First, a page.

Disclosure of After-Tax Returns

In pursuing the goal of meaningful disclosure to mutual fund investors, we are working to develop effective disclosure about the impact of taxes on fund performance. Mutual funds are currently required to disclose in their prospectuses and annual reports information about tax consequences; portfolio turnover; and distributions. However, one component of disclosure that currently is not required to be addressed is the effect of taxes on mutual fund performance.

The Commission staff has been considering whether mutual fund disclosure requirements could be revised to provide investors with a better understanding of the tax consequences of holding and disposing of a fund, the relative tax efficiencies of different funds, and how much of a fundís reported pre-tax return will be paid out by an investor in taxes. Legislation has been introduced to require the Commission to promote this type of disclosure and we hope to be out in front of any legislation ultimately enacted on this issue.

H.R. 10

As many of you have been reporting, Congress has approved sweeping reforms to the financial services laws -- including the repeal of the Glass-Steagall Act. These reforms have the potential of resulting in major consolidation of industries that have been separate for well over 60 years. The consequences of these consolidations will be significant both from the investment management industryís perspective and from that of the regulators. How will these consolidating industries meet the needs and expectations of investors? What about compliance strategies in a mega-firm that suddenly finds itself more diverse, with divergent practices, conflicting cultures and increasingly complex affiliations?

As banks, insurance companies and securities firms merge, the boards and shareholders of mutual funds will be called upon to take action. For example, in a typical merger, a fundís board would be called upon to determine whether the transaction produces benefits for the fund and is in the best interest of fund shareholders. A fund board generally must approve the adoption of a new advisory contract since, by law, the existing advisory contracts terminate. It is the responsibility of the fundís directors to reach a business judgment as to whether the new arrangement contemplated in the new advisory contract and/or distribution agreement is in the best interests of the fund and its shareholders, even in situations where the fund operations are a small part of a mega-merger.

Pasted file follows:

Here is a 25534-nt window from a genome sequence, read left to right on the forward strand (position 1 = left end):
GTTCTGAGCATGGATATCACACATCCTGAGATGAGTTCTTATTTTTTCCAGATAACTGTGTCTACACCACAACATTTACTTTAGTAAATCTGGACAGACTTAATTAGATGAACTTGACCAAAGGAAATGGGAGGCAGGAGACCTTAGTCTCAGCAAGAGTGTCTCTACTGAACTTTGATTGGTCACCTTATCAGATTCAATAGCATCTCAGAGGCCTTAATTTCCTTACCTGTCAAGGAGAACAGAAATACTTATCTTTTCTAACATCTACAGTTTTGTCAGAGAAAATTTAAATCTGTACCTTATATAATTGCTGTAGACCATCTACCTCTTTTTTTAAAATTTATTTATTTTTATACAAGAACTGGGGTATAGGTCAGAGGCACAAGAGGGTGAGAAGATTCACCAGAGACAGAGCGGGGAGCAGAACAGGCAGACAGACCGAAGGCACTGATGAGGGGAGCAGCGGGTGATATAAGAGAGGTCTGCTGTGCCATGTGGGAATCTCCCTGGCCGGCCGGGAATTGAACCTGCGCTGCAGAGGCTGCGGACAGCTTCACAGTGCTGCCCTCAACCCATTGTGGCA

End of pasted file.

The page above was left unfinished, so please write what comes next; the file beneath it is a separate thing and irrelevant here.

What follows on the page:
We at the Commission also will be called upon to take action. The Commission strongly advocated provisions in H.R. 10 addressing conflicts of interest and other issues that arise when banks are investment advisers to mutual funds. Consequently, banks or divisions of banks will register with us as advisers, and our examination staff will for the first time be inspecting bank registered investment advisers to funds. These steps are necessary to ensure that the Commission has adequate information about bank investment advisers to inspect for trading violations such as front-running and illegal personal trading. We also will be considering the need for new rules and regulations governing circumstances under which banks serve as custodians or lend to affiliated funds.

Finally, these newly consolidated firms also will bear a great deal of responsibility in developing and implementing compliance programs that blend different cultures. The compliance structure of a bank traditionally has varied from that of an insurance company or a securities firm. An entity that combines two or more of these industries will have to find a way to craft a compliance program that addresses the unique conflicts of interest that can arise in each industry. Inconsistent personal trading policies, conflicting policies governing transactions between affiliates or how these policies are enforced are examples of the problems that may be created by these consolidations. One of our focuses will be to ensure that responsible oversight of compliance systems are a central component of these consolidations.

* * * * * * * * * * *

These are just a few of the matters we are working on in the Division. In conclusion, I would like to note that in April of this year, Chairman Levitt spoke at the Media Studies Center in New York, where he outlined three steps the media can take to help educate investors. The first step is to work together to raise financial literacy levels through a long-term, national public awareness campaign. The second step is to put the financial literacy message on the "front page" of newspapers and magazines. And the third step is to educate investors and not just titillate them -- that is to report on how to invest wisely and avoid fraud. We believe that you all have done a good job in taking these steps. We call upon you today to continue in that effort. The next several months promise to be an exciting time for you, your readers and us. Iíll now open the floor for questions.